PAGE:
The court system for all water rights administration also enabled situations where a party with an eloquent lawyer could expand the evolving law with a well-argued case ‘outside the box.’ This began to happen in ways that undermined the agrarian roots of water law. In his ‘Report on the Lands of the Arid Region,’ John Wesley Powell – who perhaps took the idea of the Agrarian Counterrevolution more seriously than many of the farmers who benefitted from the land and water law designed to promote it – had emphasized that it was important for the right to use water to be legally tied to the land it irrigated. But somehow that principle was abandoned (or never really embraced), and the right to use water became a ‘property right’ independent of the land the use of water had been acquired for. A water right – the rather abstract right to use water from a stream – could be bought and sold like a separate piece of real estate, and the water used consumptively under that right could be moved to wherever the new owner wished. This opened a back door for money into the appropriations doctrine: what had been appropriated free from the commons acquired a price, once put to use, and was no longer a pure usufructory right.
Another issue initially involving a couple of modest creeks on Colorado’s Front Range became a much bigger deal in the development of the state. In the 1860s settlers on Left Hand Creek, a tributary in the Boulder Creek Basin, initiated a high-elevation diversion from a tributary in the adjacent South St. Vrain Basin. In 1879 settlers in the St. Vrain Basin objected to this out-of-basin diversion, and, led by farmer Rubin Coffin, tore out the Left Hand Company’s diversion dam, letting the water flow again in the South St. Vrain watershed.
The Left Hand Ditch Company sued Coffin and the other St. Vrain irrigators for damages. This was three years after Colorado became a state, and the water law sketched out in the state constitution had not really been tested. A jury trial was finally held in 1881, and the jury found for the Left Hand company due to the priority of its appropriation for use.
Because this was a diversion out of one watershed into another watershed, transbasin diversions became acceptable under water law, even though such a diversion represented a hundred-percent loss of water use for the basin of origin with no obligation accrued to the transbasin diverter. This was not a big deal in Left Hand v. Coffin, since both streams ended up in the St. Vrain River downstream. But it became a considerably bigger deal in the 1930s when two much larger transbasin diversions were initiated from the West Slope to the East Slope: the Twin Lakes Tunnel from the Roaring Fork headwaters to the Arkansas Basin and its sugar beet fields, and the Moffat Tunnel Pilot Bore diversion from the Fraser River headwaters to the Denver area. These were significant losses of water for the West Slope, with no mitigation from the basin of destination.
The Denver Board of Water Commissioners added insult to injury – or maybe just injury to injury – when it filed on water rights for its Moffat Tunnel diversion in 1937. They filed for roughly twice the amount of water they could actually put to use in the 1930s; this was a direct assault on the anti-speculation clause in the evolving body of water law, which said no claim could be made for more water than the appropriator could directly put to use. But Denver’s principal water attorney, Glenn Saunders, argued that a ‘great and growing city’ needed to plan its water supply well in advance of its immediate needs. The rural West Slope district judge disagreed and granted Denver only half of its claim. But the case was appealed to the Colorado Supreme Court, and it agreed with the Denver Water Board, finding that ‘it is not speculation but the highest prudence on the part of the city to obtain appropriations of water that will satisfy the needs resulting from a normal increase in population within a reasonable period of time.’
That appeared to breach the anti-speculation clause, at least for cities, and launched an ongoing conflict between the West Slope and the Denver Water Board that persisted until the 1990s. The state supreme court has been called upon several times – most recently in 2008 – to further refine what constitutes ‘a normal increase in population within a reasonable period of time,’ in an attempt to pin down the distinction between urban ‘prudence’ and ‘speculation.’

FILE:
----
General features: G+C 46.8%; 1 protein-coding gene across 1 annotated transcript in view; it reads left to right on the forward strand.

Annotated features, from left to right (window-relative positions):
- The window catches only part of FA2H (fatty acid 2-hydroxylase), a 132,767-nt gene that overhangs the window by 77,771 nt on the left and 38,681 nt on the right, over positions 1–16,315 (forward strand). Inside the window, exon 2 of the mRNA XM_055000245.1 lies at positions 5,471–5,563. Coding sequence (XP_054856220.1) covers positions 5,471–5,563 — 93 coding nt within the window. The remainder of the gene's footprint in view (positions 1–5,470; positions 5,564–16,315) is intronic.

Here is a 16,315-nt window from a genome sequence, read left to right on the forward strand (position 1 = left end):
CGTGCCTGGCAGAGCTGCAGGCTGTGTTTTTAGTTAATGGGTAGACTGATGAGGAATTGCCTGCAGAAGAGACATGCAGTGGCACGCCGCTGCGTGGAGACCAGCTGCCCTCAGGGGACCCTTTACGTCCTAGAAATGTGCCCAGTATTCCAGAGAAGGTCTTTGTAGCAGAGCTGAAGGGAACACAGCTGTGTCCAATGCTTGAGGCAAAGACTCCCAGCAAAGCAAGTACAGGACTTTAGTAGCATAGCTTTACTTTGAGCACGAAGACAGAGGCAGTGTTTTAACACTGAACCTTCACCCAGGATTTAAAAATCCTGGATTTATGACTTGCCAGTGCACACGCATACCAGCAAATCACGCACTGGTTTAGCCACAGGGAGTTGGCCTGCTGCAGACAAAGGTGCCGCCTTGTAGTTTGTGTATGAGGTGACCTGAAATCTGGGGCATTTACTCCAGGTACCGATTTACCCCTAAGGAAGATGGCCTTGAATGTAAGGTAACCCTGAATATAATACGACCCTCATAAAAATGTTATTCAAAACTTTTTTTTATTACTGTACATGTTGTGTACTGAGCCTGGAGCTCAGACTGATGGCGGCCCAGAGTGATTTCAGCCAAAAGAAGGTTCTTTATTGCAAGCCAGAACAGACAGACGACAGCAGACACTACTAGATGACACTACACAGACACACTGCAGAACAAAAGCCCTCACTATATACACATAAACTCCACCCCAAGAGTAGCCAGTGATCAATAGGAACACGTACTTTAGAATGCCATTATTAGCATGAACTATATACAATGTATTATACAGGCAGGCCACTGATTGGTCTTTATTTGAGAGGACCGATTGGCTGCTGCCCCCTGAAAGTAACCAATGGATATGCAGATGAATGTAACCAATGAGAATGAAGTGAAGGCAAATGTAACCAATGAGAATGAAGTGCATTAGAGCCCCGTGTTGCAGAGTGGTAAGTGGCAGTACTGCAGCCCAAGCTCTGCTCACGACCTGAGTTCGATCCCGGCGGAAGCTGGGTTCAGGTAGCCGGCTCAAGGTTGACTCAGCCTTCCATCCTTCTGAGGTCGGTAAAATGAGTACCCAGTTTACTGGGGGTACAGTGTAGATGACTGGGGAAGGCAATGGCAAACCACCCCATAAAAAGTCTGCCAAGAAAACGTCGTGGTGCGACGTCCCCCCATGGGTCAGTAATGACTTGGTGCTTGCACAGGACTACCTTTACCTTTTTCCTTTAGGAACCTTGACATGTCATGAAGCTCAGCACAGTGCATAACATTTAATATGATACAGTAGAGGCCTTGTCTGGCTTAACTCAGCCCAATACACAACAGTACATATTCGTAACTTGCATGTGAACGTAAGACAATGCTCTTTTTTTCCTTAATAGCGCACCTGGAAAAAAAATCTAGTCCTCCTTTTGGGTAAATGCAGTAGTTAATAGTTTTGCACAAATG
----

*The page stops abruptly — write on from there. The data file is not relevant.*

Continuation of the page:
When the Bureau of Reclamation got into the West-Slope-to-East transbasin diversion game with the Colorado-Big Thompson Project, also in the 1930s, it set an example of ‘compensatory storage’ for the West Slope, paid for by the East Slope diverters, to mitigate for the loss of a valuable resource. But the Denver Water Board continued to take what it wanted with no thought to the West Slope’s needs, until a major shutdown of a project around 1990 caused it to re-evaluate its history and future – but that’s a story for another time.
For now – suffice it to note that in the broad sweep of American history, the unstoppable force of the Industrial Revolution was again carving inroads into a system originally set up, by the farmers, to favor the Agrarian Counterrevolution.
On the other hand, however, the farmers and ranchers of Colorado got there first and today still own the rights to 85 percent of the water in Colorado, with less than 10 percent for municipal and industrial use. In the entire Colorado River region 70 percent of the water still goes to agriculture – although much of that in the lower region is large-scale agribusiness that no longer resembles Jefferson’s agrarian vision of yeoman farmers in a decentralized grassroots democracy. The idea that the cities could ‘steal’ all the ag water and ‘kill’ agriculture is kind of silly, however; if the cities doubled the amount they use now, and bought it all from agricultural users, it would only reduce ag’s share by 10-20 percent – hardly a death blow.
There are two notable facts about the appropriations doctrine to consider today. One is the fact that there is no water left to appropriate; it is all developed, but in a dynamic environment of growth and change which the appropriations doctrine nurtured but can no longer effectively manage. The second fact is as stated by the late lamented Greg Hobbs, retired Colorado Supreme Court Justice: ‘We are no longer developing the resource; we are learning how to share the developed resource.’ This may require a difficult transition to a new, barely imaginable distribution system for the water resource that will have to be both just and fair to the agrarian past as well as to the emergent urban and industrial future. Not easy.
Next time – what happens when the seven Colorado River Basin states realize they all have to acknowledge each other’s prior appropriations – with California almost lapping the pack….